Lebanese men and women are stripping down for photos in support of skier and Olympian Jackie Chamoun, whose own semi-nude pictures launched threats of a government investigation earlier this week.
Several media outlets in Lebanon published daring photos and videos of Chamoun on Monday from a photo shoot for an Austrian ski calendar three years ago. The shoot sparked a series of condemnations from Lebanese sports officials; Minister of Youth and Sports Faisal Karami called for an investigation by the country's Olympic Committee, which then demanded an investigation by the Lebanese Ski Federation.
Chamoun, currently competing for Lebanon at the Olympics in Sochi, Russia, apologized in a Facebook post on Tuesday. She said that the photos were not shown in the ski calendar and were not intended to be published.
"The video and photos that you are now seeing are part of the making off [sic], the preparation, it wasn’t supposed to go public," she wrote. "Anyways, I want to apologize to all of you, I know that Lebanon is a conservative country and this is not the image that reflects our culture."
But many Lebanese, particularly those in cosmopolitan Beirut, seemed to disagree. After Karami called for an investigation, they flooded social media platforms with their own semi-nude photos using the hashtag #StripForJackie, both supporting the skier and voicing their criticisms of Lebanese society.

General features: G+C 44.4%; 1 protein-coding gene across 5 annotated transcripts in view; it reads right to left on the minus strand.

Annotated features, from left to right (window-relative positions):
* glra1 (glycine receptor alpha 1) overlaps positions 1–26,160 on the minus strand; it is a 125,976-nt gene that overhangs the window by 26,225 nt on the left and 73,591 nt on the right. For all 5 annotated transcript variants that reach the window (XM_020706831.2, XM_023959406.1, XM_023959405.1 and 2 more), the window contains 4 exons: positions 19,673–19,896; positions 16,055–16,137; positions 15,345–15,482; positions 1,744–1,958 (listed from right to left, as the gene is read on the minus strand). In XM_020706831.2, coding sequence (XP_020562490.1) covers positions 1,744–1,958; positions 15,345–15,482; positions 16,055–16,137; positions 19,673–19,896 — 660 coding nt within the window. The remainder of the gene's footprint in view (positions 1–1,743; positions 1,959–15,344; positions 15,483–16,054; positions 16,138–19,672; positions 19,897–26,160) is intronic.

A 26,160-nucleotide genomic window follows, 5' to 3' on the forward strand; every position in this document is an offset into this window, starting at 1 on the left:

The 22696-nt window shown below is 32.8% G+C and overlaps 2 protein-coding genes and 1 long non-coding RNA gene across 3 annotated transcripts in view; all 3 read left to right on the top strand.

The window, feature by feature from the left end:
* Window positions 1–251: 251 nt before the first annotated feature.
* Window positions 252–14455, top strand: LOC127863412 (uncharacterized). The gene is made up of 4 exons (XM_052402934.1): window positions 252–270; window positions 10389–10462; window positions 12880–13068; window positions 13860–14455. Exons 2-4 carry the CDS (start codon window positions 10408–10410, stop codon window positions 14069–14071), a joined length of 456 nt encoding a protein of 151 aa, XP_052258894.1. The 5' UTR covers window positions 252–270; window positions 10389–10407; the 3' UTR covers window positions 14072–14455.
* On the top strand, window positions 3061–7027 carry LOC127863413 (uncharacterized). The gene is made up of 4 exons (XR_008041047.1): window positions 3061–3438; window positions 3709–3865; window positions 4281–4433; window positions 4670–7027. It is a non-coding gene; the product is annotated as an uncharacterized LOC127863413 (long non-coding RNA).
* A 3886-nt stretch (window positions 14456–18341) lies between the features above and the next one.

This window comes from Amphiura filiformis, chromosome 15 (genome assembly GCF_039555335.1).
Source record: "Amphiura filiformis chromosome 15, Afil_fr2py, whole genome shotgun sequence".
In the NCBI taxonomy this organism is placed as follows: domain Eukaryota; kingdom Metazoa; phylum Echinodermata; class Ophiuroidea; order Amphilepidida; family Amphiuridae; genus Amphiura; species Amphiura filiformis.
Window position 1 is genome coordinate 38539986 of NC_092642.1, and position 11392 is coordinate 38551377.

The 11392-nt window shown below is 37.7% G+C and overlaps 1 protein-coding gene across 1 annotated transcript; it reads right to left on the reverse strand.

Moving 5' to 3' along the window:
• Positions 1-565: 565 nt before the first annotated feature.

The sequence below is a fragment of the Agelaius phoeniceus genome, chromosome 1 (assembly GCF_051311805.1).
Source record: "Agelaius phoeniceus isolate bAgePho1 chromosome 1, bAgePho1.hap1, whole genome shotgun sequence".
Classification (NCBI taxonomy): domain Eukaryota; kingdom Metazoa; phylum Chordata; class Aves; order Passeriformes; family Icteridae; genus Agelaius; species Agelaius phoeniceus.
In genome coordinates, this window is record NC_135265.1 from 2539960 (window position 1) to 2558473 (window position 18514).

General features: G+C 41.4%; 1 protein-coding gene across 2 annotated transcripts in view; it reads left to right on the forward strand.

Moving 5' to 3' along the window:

Many took aim at what they say are skewed priorities in the Lebanese government and media, which they believe should be focused on other problems. "Some women are beaten or killed, others are raped, and the media shifts their attention to a confident talented beautiful woman who represents her country at the Olympic games," Cynthia-Maria Aramouni wrote on Facebook, presumably referring to schoolteacher Manal al-Assi, who was allegedly beaten to death last week by her husband.
Aramouni helped launch a campaign this week called "I Am Not Naked," in which people hoping to support Chamoun took almost-in-the-buff portraits at a photo studio near Beirut on Wednesday.
Others joined in to support freedom of expression, saying that women should be allowed to display their bodies however they see fit:
And one Twitter user simply gave Chamoun tongue-in-cheek praise for her public relations value:
It wasn't just people who got scantily clad. Several major Lebanese brands also launched their own Chamoun-themed ads, showing beer bottles stripped of their labels and nuts racily depicted without their shells.
Despite Karami's anger over the photos, the Lebanese Olympic Committee said that it will not take any action against Chamoun, who will compete in the women's slalom skiing event next week. And although Chamoun apologized for the uproar, she said there was nothing wrong with the photoshoot itself.
“I really enjoyed it and I don’t regret it," she said in an interview with NBC last month. "I like these photos."
This video is NSFW: